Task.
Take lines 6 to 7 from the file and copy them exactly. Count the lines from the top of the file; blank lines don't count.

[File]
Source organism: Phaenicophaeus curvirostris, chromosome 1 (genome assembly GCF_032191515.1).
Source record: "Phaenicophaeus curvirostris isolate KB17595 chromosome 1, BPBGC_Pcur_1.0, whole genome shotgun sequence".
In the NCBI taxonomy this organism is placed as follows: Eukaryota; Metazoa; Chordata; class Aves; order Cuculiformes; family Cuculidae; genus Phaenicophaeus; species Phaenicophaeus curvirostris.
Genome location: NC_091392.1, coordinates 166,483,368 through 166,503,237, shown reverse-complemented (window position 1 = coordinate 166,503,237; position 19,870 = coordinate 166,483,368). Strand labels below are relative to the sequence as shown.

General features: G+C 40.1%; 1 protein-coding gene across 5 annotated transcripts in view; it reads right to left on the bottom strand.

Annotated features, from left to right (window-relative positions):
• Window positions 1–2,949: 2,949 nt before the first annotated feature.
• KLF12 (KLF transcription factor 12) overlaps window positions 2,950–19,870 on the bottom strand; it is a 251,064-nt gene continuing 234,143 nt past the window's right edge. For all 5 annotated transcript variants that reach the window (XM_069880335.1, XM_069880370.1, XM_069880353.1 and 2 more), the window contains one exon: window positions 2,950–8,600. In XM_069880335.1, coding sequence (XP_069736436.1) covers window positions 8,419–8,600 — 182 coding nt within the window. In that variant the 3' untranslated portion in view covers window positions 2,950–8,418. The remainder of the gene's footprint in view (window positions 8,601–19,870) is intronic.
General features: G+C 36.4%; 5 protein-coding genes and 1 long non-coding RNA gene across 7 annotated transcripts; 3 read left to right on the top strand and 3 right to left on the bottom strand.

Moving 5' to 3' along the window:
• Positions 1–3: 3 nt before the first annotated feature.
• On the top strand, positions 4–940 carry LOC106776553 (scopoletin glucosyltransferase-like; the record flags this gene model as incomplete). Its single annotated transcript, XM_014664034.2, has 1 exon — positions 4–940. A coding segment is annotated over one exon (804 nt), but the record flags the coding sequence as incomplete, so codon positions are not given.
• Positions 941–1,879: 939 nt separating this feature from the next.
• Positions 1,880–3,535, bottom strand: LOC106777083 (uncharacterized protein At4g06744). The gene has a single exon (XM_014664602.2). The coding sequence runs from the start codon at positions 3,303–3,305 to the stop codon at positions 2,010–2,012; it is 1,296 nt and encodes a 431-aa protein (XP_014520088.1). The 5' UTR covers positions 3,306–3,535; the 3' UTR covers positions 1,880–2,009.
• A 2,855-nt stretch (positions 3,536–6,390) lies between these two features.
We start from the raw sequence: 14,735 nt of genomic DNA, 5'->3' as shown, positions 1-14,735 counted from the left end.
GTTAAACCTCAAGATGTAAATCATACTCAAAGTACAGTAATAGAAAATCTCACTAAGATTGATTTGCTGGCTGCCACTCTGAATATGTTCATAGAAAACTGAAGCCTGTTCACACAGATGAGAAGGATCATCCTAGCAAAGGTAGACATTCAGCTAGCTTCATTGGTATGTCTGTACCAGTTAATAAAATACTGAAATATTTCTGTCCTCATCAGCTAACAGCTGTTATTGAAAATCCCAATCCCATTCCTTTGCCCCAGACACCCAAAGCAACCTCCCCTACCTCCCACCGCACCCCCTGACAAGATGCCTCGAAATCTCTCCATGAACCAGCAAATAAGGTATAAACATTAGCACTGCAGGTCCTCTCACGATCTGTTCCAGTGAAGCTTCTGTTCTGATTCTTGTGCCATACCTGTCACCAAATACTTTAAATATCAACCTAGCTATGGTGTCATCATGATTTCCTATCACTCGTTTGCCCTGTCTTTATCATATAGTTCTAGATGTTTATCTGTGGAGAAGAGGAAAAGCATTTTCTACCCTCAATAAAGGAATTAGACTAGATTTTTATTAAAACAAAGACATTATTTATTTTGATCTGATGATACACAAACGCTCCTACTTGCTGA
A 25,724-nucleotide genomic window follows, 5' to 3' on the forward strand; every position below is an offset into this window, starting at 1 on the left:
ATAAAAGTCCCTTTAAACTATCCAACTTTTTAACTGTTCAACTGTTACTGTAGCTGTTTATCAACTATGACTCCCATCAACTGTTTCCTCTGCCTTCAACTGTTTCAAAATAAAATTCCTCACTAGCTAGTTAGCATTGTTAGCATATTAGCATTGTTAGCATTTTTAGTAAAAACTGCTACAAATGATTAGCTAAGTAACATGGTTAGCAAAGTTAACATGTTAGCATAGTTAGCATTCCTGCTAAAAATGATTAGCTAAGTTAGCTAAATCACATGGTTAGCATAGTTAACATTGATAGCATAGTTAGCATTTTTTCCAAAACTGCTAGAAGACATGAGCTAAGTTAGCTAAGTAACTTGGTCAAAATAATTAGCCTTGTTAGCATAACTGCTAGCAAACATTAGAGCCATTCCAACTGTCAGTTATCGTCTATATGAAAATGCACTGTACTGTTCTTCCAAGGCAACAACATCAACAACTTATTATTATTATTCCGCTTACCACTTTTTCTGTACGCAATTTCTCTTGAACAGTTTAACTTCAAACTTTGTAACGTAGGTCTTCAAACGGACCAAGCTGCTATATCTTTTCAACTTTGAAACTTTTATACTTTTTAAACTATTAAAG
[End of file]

Annotated features, from left to right (window-relative positions):
• Window positions 1–2,949: 2,949 nt before the first annotated feature.